What is "coveted 'n+1' housing"?

<p>I saw a reference to "coveted 'n+1' housing" in the Crimson article about transfer students, </p>

<p>The</a> Harvard Crimson :: News :: As Freshmen Move In, Transfers Crowded Out </p>

<p>and I don't know what that term means. Maybe the term won't be used anymore if the option ceases to exist.</p>

<p>n is the number of students in the suite. In an n+1 suite, there are enough rooms for every student to have a single, plus there is a common room.</p>

<p>D's class ('08) was the last class at Winthrop to get n+1. This year's juniors were especially bummed at the announcement. And it came right before Housing Day (which was yesterday) and made it a little harder to get enthusiastic about painting your face in House colors and getting out there to cheer for good ol' Winthrop. In the end though they put on a decent showing for the sake of the new House members.</p>

<p>It's truly unfortunate that Winthrop lost some of their best housing, especially since it's all the admissions office's fault for letting in to damn many people. I know it sounds ridiculous to say that they're letting in too many people when our acceptance rate is so low, but there's a definite cap to the number of students we can house and the admissions office exceeded that number for the classes of 2009, 2010, and 2011.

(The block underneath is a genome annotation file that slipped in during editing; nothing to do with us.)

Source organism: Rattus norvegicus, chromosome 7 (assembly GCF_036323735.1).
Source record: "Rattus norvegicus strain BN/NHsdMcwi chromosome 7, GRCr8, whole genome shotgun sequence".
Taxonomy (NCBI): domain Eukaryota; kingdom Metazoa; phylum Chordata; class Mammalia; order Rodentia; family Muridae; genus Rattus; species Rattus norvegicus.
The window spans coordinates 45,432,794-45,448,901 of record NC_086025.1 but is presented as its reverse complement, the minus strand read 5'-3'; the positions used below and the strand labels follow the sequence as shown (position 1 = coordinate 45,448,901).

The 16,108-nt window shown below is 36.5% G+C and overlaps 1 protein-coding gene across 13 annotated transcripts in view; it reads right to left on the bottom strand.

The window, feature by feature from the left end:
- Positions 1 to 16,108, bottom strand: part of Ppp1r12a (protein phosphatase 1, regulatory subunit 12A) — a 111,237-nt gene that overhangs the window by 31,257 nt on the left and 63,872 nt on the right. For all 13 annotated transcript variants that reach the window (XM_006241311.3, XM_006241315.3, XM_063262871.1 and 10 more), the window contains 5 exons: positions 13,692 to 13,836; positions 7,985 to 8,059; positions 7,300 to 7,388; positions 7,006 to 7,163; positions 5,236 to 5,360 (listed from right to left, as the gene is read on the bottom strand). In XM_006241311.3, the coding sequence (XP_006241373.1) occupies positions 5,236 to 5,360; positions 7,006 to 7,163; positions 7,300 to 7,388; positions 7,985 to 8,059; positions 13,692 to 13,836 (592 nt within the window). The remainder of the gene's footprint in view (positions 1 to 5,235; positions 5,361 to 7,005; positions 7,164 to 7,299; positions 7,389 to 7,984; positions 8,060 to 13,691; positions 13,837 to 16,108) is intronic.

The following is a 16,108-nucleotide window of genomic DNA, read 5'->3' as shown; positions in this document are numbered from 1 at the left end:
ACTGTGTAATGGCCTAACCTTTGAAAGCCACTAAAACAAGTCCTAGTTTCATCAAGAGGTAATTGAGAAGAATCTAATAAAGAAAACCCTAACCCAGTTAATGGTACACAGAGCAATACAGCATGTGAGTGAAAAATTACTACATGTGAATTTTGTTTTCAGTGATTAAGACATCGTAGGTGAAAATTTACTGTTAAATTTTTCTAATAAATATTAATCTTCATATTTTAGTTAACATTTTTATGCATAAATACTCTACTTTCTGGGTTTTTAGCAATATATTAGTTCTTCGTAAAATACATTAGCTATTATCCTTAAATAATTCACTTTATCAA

The good news is that the housing 'crunch' is going to get progressively better starting with this next class. The admissions office has been given a strict cap for the class of 2012, and as new classes enter and old bloated ones leave, we'll get back to normal.
Moral of the story, it's only for a few years.</p>

<p>Yay, less people accepted to Harvard!</p>

<p>I wonder how low the cap on the initial accept rate (before waitlist) is. 7.2% seem reasonable?</p>